On June 25, 2015 the Wisconsin Department of Natural Resources (DNR) publicly released its draft review of the City of Waukesha’s request to divert water from Lake Michigan. This move could have ramifications for how the states and provinces of the Great Lakes manage the largest surface freshwater resource in the world. The City’s requested diversion is the first since the 2008 ratification of the Great Lakes Compact and Agreement—a pact between the eight states and two provinces to protect Great Lakes water and promote wise water use. The Compact generally bans the diversion of Great Lakes water, with some narrow exceptions. Conservation groups are raising significant questions about whether the City actually needs to divert Great Lakes water.
“This precedent-setting application is important to all future applications including possible ones from Minnesota,” said Gary Botzek, executive director of MEP member group Minnesota Conservation Federation. “Minnesota, under Governor Tim Pawlenty, was the first state to approve the Compact, and we certainly want to see the implementation of the Compact to be as strong and complete before applications are considered and approved.”
Read the application here: http://1.usa.gov/1TOAFoD
Passed by all eight state legislatures, consented to by the U.S. Congress, and signed by President Bush in 2008, the Compact provides ironclad protections against diversions and requires water conservation measures to protect the Great Lakes. Waukesha is eligible under the Compact to apply for a diversion of Great Lakes water because the city lies within a county that straddles the Great Lakes and Mississippi River divide. Waukesha County in southeastern Wisconsin is located 18 miles west of Milwaukee and Lake Michigan.
“Waukesha’s application to divert Lake Michigan water outside of the basin is the first test of the Great Lakes Compact since it was ratified in 2008,” said Molly Flanagan, Alliance for the Great Lakes Vice President for Policy. “Each of the Great Lakes states gets to decide whether it believes that Waukesha’s application meets the requirements of the Compact. We hope that each state will take this responsibility seriously and give the application a critical and thorough review.”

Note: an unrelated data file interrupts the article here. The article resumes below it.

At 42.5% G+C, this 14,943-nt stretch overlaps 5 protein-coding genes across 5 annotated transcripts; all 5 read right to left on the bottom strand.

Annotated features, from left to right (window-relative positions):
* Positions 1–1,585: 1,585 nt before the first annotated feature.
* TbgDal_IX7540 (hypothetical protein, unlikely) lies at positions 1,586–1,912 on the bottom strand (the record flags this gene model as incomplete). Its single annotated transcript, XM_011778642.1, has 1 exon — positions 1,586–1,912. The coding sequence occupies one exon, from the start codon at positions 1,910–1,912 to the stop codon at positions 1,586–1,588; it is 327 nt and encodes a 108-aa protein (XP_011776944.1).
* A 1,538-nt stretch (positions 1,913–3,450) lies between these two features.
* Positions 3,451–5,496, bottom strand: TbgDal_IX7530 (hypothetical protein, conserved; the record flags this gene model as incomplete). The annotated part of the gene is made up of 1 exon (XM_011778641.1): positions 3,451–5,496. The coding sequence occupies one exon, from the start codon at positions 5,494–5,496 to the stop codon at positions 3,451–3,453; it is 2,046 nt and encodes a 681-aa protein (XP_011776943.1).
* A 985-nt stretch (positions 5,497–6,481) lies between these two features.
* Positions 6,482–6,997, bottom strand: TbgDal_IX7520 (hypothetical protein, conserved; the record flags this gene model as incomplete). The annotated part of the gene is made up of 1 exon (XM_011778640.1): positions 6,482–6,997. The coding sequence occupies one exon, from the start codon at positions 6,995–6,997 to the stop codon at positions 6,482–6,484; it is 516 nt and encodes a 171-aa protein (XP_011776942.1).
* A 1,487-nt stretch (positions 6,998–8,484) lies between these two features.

For several years, conservation groups around the region have questioned whether the City of Waukesha had considered all its options before seeking permission to divert Great Lakes water. A 2013 scientific analysis by the National Wildlife Federation concluded that the City could very likely meet its future needs without diverting water. Read the report at http://bit.ly/1TKQAUO.
The amount of water the City wants to divert also seems excessive. The city requests 10.1 million gallons per day on average from Lake Michigan. Yet, the City currently averages only 6 million gallons per day from its current sources.
In addition, the application includes towns in Waukesha County (Pewaukee and the Towns of Delafield and Waukesha, among others) that may not need water from Lake Michigan. To date, none of the communities in this “extended service area” has demonstrated that it is without adequate supplies of safe drinking water. Some officials in these areas have indicated that they do not need any water either now or in the foreseeable future. Including these towns in the application is therefore not consistent with the Great Lakes Compact. The Great Lakes Compact is clear that a need for water must exist in a community for it to be eligible for a diversion. If these areas are to be included as part of the application, the City must demonstrate that they meet all Compact requirements, including water conservation and efficiency before the application is finalized.
“Water conservation is a critical component of the Great Lakes Compact.” said Karen Hobbs, senior policy analyst with the Natural Resources Defense Council. “That’s because water conservation and efficiency are no-regret strategies – they protect our water resources, save residents money on utility bills and help our communities adjust to changing precipitation patterns.”
When the draft application is finalized by Wisconsin, the precedent-setting application must undergo regional review by the governors of all eight Great Lakes states, including Minnesota, as well as the Canadian premiers of Ontario and Quebec. Under the Compact, the Governors of all eight Great Lakes states must give their consent before the City’s application can be approved.